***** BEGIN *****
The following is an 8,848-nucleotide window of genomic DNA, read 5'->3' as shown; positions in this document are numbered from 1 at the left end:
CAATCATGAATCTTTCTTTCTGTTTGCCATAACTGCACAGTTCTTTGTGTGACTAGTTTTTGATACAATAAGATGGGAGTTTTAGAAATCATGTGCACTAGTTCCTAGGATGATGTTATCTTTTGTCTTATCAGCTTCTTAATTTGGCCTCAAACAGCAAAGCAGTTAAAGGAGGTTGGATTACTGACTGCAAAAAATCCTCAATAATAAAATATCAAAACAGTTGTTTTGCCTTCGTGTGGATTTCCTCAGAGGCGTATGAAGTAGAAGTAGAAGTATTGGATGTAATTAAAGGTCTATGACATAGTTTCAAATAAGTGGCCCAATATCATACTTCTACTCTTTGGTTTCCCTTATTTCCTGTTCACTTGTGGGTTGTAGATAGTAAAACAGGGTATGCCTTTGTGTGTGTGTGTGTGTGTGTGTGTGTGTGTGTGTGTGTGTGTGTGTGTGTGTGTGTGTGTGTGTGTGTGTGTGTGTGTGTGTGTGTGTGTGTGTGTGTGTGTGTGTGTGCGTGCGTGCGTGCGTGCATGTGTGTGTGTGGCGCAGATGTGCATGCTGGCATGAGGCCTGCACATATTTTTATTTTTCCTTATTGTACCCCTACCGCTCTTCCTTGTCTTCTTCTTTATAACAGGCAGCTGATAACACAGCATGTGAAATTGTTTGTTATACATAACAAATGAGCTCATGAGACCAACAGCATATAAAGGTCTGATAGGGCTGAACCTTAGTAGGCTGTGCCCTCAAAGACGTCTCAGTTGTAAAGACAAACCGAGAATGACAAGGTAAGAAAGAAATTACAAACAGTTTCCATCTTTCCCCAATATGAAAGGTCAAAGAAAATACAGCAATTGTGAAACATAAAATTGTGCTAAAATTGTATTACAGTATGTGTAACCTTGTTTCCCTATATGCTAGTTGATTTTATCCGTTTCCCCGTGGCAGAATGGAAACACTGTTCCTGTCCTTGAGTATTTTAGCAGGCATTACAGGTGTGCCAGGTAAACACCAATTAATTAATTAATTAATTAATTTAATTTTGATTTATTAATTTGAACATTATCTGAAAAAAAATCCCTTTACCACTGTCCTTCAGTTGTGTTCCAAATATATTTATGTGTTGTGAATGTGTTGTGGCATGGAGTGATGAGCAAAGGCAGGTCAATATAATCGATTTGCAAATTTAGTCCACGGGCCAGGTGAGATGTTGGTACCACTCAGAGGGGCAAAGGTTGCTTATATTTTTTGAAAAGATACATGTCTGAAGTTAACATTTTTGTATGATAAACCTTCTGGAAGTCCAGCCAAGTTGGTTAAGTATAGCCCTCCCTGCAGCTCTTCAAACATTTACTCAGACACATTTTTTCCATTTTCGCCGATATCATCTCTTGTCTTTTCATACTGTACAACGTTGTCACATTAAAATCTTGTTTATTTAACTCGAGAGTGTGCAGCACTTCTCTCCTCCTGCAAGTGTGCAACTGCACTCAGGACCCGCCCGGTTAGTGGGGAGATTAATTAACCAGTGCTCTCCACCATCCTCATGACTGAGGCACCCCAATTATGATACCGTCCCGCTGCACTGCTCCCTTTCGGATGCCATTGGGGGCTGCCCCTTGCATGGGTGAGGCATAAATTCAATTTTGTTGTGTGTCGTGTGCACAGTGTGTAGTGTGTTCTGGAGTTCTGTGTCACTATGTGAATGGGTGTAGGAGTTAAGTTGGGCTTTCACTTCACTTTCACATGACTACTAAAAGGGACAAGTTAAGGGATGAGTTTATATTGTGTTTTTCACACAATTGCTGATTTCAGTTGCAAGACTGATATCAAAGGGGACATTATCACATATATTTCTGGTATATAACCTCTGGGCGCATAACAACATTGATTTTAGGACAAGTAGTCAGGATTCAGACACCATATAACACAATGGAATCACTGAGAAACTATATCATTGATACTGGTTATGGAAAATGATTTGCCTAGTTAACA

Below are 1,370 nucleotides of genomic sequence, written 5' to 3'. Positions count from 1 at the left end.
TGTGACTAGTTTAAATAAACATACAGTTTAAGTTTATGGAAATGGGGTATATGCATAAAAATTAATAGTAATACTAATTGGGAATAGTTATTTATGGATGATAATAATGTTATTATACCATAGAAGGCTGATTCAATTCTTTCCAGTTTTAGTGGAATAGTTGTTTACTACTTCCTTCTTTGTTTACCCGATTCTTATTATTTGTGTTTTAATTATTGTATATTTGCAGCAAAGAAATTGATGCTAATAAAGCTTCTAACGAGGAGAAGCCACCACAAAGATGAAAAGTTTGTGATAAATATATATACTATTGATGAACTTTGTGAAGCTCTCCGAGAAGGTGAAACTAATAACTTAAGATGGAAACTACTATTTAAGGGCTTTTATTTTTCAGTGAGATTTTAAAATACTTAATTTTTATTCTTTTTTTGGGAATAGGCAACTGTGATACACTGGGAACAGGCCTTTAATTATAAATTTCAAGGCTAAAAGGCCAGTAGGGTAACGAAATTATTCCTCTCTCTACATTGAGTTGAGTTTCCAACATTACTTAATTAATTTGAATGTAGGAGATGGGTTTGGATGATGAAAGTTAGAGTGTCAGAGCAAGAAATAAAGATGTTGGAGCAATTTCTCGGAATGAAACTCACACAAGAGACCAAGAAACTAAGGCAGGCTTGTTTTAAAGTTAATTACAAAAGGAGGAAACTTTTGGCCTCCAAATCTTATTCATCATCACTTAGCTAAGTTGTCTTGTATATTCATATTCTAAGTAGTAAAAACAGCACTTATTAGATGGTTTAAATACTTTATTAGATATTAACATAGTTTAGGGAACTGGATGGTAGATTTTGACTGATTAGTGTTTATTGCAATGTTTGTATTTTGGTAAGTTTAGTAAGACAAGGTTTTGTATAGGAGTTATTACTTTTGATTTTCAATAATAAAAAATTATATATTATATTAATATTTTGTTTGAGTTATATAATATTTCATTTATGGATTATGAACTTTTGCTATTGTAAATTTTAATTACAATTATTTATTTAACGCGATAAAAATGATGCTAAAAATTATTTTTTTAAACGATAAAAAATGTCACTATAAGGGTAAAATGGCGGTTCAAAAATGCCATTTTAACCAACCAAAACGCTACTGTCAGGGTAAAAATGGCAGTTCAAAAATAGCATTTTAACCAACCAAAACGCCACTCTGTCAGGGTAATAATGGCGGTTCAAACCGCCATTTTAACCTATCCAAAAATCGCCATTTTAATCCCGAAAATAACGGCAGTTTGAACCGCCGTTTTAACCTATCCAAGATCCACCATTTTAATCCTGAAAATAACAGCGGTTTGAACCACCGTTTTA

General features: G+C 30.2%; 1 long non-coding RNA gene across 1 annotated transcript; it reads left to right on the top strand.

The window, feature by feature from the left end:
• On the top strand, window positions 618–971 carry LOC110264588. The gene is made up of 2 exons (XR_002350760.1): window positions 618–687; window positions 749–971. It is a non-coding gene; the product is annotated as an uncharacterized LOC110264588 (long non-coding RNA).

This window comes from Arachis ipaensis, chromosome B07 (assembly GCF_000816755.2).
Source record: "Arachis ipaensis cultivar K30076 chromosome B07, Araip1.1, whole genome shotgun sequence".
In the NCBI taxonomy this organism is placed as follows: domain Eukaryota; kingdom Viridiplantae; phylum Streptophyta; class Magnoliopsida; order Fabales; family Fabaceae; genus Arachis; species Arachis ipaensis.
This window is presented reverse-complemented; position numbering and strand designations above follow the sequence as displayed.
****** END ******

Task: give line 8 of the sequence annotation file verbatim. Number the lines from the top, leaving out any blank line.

This window comes from Arachis ipaensis, chromosome B07 (assembly GCF_000816755.2).